Among the first to respond to Lincoln's call for troops after the firing on Sumter were several companies from Pennsylvania, who hastened to Washington. The Capitol was turned into temporary 16 barracks for their reception. The night they arrived, fully five hundred letters were penned in the building by the soldier-boys to the girls they had left behind them, perhaps forever, on the hills of their native State.

The Star of April 19, 1861, says : " We found company E (of this city), National Guard, the spirited volunteer company recently formed, on guard at the north wing. They are quartered in the handsome room on Revolutionary Claims. Two of the Pennsylvania companies we found quartered in the luxurious committee rooms of the north wing. The newly arrived soldiers had here Brussels carpets, marble washstands, and all that sort of thing, but seemed to think they should prefer to all this to have a bite of something to eat. They took all in good spirits except the failure in the commissariat department at their quarters. Some bacon sides had been served out in the basement (Senate kitchen refectory), where a fire had been started, and some of the soldiers were struggling with a dull knife to chip off a rasher, but nothing seemed to be in readiness for the hungry men. The three Pennsylvania companies stationed in the south wing of the Capitol were faring better, we found, as some of the Capitol employees had been laboring to get things in readiness. In the House refectories, we found the work of broiling and frying fresh and salt meat going on briskly, while numerous hogsheads and boxes containing other edibles were being depleted of their contents. Ascending to the Representatives' Hall we found nearly every seat and all the sofas of that big room occupied with the soldiers. In the centre of the room the Ringgold Artillery was located, and the wings were occupied by two other Pennsylvania companies. The lucky occupants of the sofas were taking a comfortable snooze, and those in the chairs were almost to a man engaged in writing".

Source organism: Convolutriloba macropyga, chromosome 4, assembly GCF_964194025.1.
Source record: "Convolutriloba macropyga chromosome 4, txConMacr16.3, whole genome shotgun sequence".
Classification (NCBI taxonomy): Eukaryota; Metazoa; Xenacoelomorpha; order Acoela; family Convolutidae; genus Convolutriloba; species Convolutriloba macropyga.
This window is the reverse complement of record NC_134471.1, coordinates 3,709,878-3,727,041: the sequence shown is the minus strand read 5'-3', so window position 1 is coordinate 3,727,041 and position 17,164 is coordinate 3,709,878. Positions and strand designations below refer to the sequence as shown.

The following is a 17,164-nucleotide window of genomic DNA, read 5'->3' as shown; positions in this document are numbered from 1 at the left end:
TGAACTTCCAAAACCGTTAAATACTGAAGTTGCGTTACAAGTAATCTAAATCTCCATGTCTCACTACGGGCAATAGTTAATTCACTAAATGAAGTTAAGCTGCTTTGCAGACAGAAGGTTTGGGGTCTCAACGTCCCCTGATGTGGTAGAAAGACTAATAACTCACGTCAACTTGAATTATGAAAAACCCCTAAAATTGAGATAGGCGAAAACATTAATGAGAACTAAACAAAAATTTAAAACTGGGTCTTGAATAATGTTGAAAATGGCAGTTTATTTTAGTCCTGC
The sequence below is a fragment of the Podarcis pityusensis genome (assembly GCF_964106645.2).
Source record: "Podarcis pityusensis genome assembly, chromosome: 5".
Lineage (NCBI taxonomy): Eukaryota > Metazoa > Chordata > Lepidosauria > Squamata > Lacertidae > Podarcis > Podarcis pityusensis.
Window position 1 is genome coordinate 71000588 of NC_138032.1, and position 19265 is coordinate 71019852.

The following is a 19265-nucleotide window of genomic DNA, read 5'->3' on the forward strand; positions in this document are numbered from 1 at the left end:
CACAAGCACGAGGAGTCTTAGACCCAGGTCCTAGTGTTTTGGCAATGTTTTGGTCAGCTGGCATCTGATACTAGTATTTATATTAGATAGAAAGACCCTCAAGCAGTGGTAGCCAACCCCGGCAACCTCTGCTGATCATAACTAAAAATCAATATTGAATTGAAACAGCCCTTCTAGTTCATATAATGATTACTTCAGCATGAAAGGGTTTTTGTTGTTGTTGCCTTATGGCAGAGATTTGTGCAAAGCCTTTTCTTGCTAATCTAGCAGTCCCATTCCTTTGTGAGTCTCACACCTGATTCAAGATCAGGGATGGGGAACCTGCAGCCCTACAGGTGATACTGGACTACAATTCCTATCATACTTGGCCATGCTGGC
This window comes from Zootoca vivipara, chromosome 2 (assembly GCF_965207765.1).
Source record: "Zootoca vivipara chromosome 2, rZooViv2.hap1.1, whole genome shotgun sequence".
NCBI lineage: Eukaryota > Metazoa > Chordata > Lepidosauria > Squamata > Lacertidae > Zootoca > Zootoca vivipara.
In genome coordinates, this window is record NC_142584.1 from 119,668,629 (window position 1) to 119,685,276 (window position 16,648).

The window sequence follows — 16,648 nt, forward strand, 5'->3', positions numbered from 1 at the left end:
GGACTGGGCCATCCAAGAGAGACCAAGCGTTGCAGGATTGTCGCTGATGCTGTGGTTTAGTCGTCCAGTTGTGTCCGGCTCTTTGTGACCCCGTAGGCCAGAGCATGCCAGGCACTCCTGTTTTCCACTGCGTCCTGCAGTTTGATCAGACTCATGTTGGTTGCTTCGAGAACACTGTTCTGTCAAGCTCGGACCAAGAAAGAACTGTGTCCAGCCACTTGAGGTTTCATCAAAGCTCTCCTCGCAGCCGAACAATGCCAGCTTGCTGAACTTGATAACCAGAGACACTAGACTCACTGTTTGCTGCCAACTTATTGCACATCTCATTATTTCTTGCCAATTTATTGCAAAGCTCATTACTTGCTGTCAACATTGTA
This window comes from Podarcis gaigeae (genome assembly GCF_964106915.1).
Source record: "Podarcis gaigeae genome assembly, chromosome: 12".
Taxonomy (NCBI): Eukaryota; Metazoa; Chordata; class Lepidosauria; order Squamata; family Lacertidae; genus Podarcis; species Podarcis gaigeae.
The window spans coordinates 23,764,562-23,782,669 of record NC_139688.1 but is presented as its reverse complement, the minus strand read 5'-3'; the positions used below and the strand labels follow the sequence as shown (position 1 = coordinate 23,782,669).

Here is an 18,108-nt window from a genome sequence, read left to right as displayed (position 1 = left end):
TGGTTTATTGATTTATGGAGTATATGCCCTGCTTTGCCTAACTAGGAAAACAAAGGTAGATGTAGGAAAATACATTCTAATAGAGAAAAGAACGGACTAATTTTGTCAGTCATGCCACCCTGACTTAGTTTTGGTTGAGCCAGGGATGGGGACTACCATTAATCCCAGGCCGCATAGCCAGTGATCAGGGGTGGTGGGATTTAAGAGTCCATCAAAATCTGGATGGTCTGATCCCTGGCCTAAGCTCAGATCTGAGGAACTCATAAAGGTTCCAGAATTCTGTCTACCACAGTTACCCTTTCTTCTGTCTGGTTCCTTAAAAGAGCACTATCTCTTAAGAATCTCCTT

The next day came the old Massachusetts Sixth, which had bravely run the gauntlet of the Baltimore mob, and they also bivouacked in the Capitol. The Star thus describes the loyal reception of that regiment by the people : " The train stopped just outside of the depot, and the troops disembarking, formed in column and marched through to New Jersey Avenue, and thence to the capitol, entering the rotunda by the East Portico. They were followed by the crowd which were now swelled to several thousands, who cheered the troops vociferously as they passed up the street. They were dressed in full winter uniform, with knapsack strapped to their back over their gray overcoats, and presented a thoroughly soldierly appearance. After halting for a while in the rotunda, the men were taken to their quarters in the new Senate chamber and the adjoining rooms. Orders were then passed among the line to stack their arms and lay aside their knapsacks, but no man was allowed to lay off his overcoat, or in any way embarrass his movements in case of an alarm. Having eaten nothing but part of a soldier's ration since ten o'clock Thursday night, the troops were nearly exhausted, and on being filed into the galleries, immediately sank down upon the cushioned seats, and forgot their fatigue and hunger in refreshing sleep".

The Seventh Regiment left New York City for Washington April 19,1861, and upon arrival reported to President Lincoln. The regiment then marched to the Capitol, where it was housed for about a week, marching, by company, to Willard's Hotel for rations. Many of the gallant Seventh recall to this-day the hard marble floors of the Capitol on which they spread their blankets. The regiment was mustered in on the campus by General McDowell.